Iva Mikles  

do you have like some favorite books you know, you may recommend or

Kenny Anderson  

why do you know that? You know, Steven silver so I saw his book. He was the RF Stephen Sower. And I was like whoa, okay, this guy makes a living drawing characters. And again, it was like that last enrollment more than was like wow, animation. I was like wow character. As I heal, that’s what I want to do. So I really like that, but that, for that reason, you know, it really inspired me to stop. But now there’s so many books, like, lots of books, trying to think of some off the top of my head. I can’t really think of any straight off, I mean, that our students or just any art group by art style, like, you know,

Iva Mikles  

yeah, so just collecting different art books from your idols or inspiration.

Kenny Anderson  

So, so I was just gonna say, but they’re not all all my inspirations, they’re not always animators or that. So like, do you know Drew Struzan? He does all those movie posters, like the old 80s I love his work. So like, his books are really inspiring. And, and even like Sargent, you know, John’s massage, and I don’t draw like him at all. But you know, it’s just, yes, just his use of color and stuff. You can look at any, like, I want to bring some of that into my work. I don’t know if I’ve managed it. But you know, you think about these things. So

Iva Mikles  

I have the whole Pinterest boards with paintings here. Because awesome, light, awesome colors. Yeah,

Kenny Anderson  

that’s a good idea. I’ve just got books on my bookshelf, and I really opened them these days, and just, you know, I should really make time just to sit down and look through them. Because there’s so much stuff

Iva Mikles  

exactly. Just to look like oh, what do you like from each artist, you know, like the color and light or poses or the characters or whatever it is?

Kenny Anderson  

Exactly, because every artist has something unique about their work.

Iva Mikles  

And you remember also maybe, like, best advice you ever received over the art studies, or maybe also the worst advice or something you see, like young artists are getting now? Oh, well,

Kenny Anderson  

I don’t know about the best advice. I think, if I was to go back in time, and watch what happened with my past, I’d probably be like, Oh, that was good advice. Just at the time, I didn’t realize it, you know, or maybe just wasn’t listening, because I was like, a kid not had more than ideas about things. So there’s probably a lot of good advice. I just don’t remember.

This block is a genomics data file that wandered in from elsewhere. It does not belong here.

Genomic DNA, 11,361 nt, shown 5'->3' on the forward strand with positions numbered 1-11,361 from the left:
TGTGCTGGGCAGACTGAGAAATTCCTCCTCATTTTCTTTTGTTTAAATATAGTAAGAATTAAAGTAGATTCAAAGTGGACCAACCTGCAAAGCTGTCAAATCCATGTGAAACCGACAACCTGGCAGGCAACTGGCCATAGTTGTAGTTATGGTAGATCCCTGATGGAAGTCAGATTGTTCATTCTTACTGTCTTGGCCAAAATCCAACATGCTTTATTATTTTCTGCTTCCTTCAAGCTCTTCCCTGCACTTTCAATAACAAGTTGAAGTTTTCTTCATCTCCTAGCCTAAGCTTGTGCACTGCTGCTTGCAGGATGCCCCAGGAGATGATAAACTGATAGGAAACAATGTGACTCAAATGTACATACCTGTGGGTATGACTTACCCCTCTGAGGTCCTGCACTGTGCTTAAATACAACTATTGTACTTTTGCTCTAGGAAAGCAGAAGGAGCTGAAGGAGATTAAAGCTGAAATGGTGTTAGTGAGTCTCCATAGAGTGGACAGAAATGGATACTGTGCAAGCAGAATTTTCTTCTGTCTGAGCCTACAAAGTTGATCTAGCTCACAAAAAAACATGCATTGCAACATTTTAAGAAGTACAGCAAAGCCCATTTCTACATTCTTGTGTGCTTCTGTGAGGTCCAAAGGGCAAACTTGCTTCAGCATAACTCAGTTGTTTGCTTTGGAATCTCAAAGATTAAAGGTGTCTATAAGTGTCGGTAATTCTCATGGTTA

Iva Mikles  

That’s really helpful.

Kenny Anderson  

Sorry. Believe bad advice. I don’t know about bad advice. But like, as I said, before, everyone around me wasn’t didn’t understand I want you to do. So there was unintentional bad advice. You know, it wasn’t their fault. They just didn’t know. So like, I think it’s like a careers advisor and high school, and they don’t have a clue. And they were just telling me, maybe you can go and get some work experience. Like, my television studio. And I was like, I get what she was saying. But for me, it’s like two different worlds, you know, animation world and television,

Iva Mikles  

advertising agency graphic design all the same for some people.

Kenny Anderson  

That’s what I mean. And funny. You say that? Because some people are like, Well, maybe you should, they don’t want to put me off animation. Like, we’re not sure if there’s any jobs in animation, maybe you should become a graphic designer first. And you can move into animation, you know, so be sensible first, and then think about, you know, think about money first, get a job. So it wasn’t, it’s no one’s fault. They just don’t understand. So I was in the dark. So yeah, and I think a lot of time, people were just saying there’s no jobs in animation, there’s no jobs. I think that was really bad advice, because it really puts a damper on when you’re, you’re there can have dreams in a way. And it was just wasn’t true. There’s so many jobs.

Iva Mikles  

So where would you where would you go now to look for different, like jobs? Or is like art station? Or, you know, what would you advise young artists to, you know, look for or where to look?

Kenny Anderson  

If they were trying to find a job in animation

Iva Mikles  

or in game design, as you were like experience in both? And you know, just working in that?

Kenny Anderson